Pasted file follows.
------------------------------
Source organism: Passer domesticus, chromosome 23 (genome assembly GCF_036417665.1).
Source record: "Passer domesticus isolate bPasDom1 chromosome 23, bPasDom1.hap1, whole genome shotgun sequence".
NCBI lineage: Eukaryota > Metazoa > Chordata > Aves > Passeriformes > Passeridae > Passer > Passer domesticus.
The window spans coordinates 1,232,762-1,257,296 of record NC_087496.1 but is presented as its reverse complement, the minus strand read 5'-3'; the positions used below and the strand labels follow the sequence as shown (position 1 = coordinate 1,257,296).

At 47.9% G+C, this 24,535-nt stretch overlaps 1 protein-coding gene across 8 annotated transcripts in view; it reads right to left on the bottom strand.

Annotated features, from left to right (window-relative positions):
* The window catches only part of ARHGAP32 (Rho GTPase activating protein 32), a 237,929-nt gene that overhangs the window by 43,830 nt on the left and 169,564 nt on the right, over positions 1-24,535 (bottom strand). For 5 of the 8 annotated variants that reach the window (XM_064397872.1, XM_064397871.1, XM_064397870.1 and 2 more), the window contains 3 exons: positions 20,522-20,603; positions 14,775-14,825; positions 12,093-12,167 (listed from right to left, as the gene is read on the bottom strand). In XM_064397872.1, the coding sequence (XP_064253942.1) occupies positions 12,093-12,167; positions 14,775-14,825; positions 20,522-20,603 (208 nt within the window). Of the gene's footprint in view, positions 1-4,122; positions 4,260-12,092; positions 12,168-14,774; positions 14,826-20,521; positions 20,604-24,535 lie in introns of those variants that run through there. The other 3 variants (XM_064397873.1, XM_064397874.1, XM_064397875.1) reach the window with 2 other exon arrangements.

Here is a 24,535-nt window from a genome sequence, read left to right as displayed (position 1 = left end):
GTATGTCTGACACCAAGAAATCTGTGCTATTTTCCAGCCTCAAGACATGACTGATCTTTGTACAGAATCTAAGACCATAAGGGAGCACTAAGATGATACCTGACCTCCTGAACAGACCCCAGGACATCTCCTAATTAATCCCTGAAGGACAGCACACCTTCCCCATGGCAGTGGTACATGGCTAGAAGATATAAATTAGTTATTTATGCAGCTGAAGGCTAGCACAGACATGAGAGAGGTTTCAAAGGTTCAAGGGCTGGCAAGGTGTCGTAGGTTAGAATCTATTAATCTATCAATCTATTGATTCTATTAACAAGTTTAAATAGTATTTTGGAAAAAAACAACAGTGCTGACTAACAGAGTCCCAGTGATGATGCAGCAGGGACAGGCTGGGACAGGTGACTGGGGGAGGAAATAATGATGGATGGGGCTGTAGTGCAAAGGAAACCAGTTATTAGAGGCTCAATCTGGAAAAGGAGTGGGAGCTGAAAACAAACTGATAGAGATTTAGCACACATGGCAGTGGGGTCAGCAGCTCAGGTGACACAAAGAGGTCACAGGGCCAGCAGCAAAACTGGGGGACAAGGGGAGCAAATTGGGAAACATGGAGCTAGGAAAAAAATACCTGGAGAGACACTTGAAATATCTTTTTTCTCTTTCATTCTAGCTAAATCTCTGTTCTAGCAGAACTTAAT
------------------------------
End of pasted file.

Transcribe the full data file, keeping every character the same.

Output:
Source organism: Passer domesticus, chromosome 23 (genome assembly GCF_036417665.1).
Source record: "Passer domesticus isolate bPasDom1 chromosome 23, bPasDom1.hap1, whole genome shotgun sequence".
NCBI lineage: Eukaryota > Metazoa > Chordata > Aves > Passeriformes > Passeridae > Passer > Passer domesticus.
The window spans coordinates 1,232,762-1,257,296 of record NC_087496.1 but is presented as its reverse complement, the minus strand read 5'-3'; the positions used below and the strand labels follow the sequence as shown (position 1 = coordinate 1,257,296).

At 47.9% G+C, this 24,535-nt stretch overlaps 1 protein-coding gene across 8 annotated transcripts in view; it reads right to left on the bottom strand.

Annotated features, from left to right (window-relative positions):
* The window catches only part of ARHGAP32 (Rho GTPase activating protein 32), a 237,929-nt gene that overhangs the window by 43,830 nt on the left and 169,564 nt on the right, over positions 1-24,535 (bottom strand). For 5 of the 8 annotated variants that reach the window (XM_064397872.1, XM_064397871.1, XM_064397870.1 and 2 more), the window contains 3 exons: positions 20,522-20,603; positions 14,775-14,825; positions 12,093-12,167 (listed from right to left, as the gene is read on the bottom strand). In XM_064397872.1, the coding sequence (XP_064253942.1) occupies positions 12,093-12,167; positions 14,775-14,825; positions 20,522-20,603 (208 nt within the window). Of the gene's footprint in view, positions 1-4,122; positions 4,260-12,092; positions 12,168-14,774; positions 14,826-20,521; positions 20,604-24,535 lie in introns of those variants that run through there. The other 3 variants (XM_064397873.1, XM_064397874.1, XM_064397875.1) reach the window with 2 other exon arrangements.

Here is a 24,535-nt window from a genome sequence, read left to right as displayed (position 1 = left end):
GTATGTCTGACACCAAGAAATCTGTGCTATTTTCCAGCCTCAAGACATGACTGATCTTTGTACAGAATCTAAGACCATAAGGGAGCACTAAGATGATACCTGACCTCCTGAACAGACCCCAGGACATCTCCTAATTAATCCCTGAAGGACAGCACACCTTCCCCATGGCAGTGGTACATGGCTAGAAGATATAAATTAGTTATTTATGCAGCTGAAGGCTAGCACAGACATGAGAGAGGTTTCAAAGGTTCAAGGGCTGGCAAGGTGTCGTAGGTTAGAATCTATTAATCTATCAATCTATTGATTCTATTAACAAGTTTAAATAGTATTTTGGAAAAAAACAACAGTGCTGACTAACAGAGTCCCAGTGATGATGCAGCAGGGACAGGCTGGGACAGGTGACTGGGGGAGGAAATAATGATGGATGGGGCTGTAGTGCAAAGGAAACCAGTTATTAGAGGCTCAATCTGGAAAAGGAGTGGGAGCTGAAAACAAACTGATAGAGATTTAGCACACATGGCAGTGGGGTCAGCAGCTCAGGTGACACAAAGAGGTCACAGGGCCAGCAGCAAAACTGGGGGACAAGGGGAGCAAATTGGGAAACATGGAGCTAGGAAAAAAATACCTGGAGAGACACTTGAAATATCTTTTTTCTCTTTCATTCTAGCTAAATCTCTGTTCTAGCAGAACTTAAT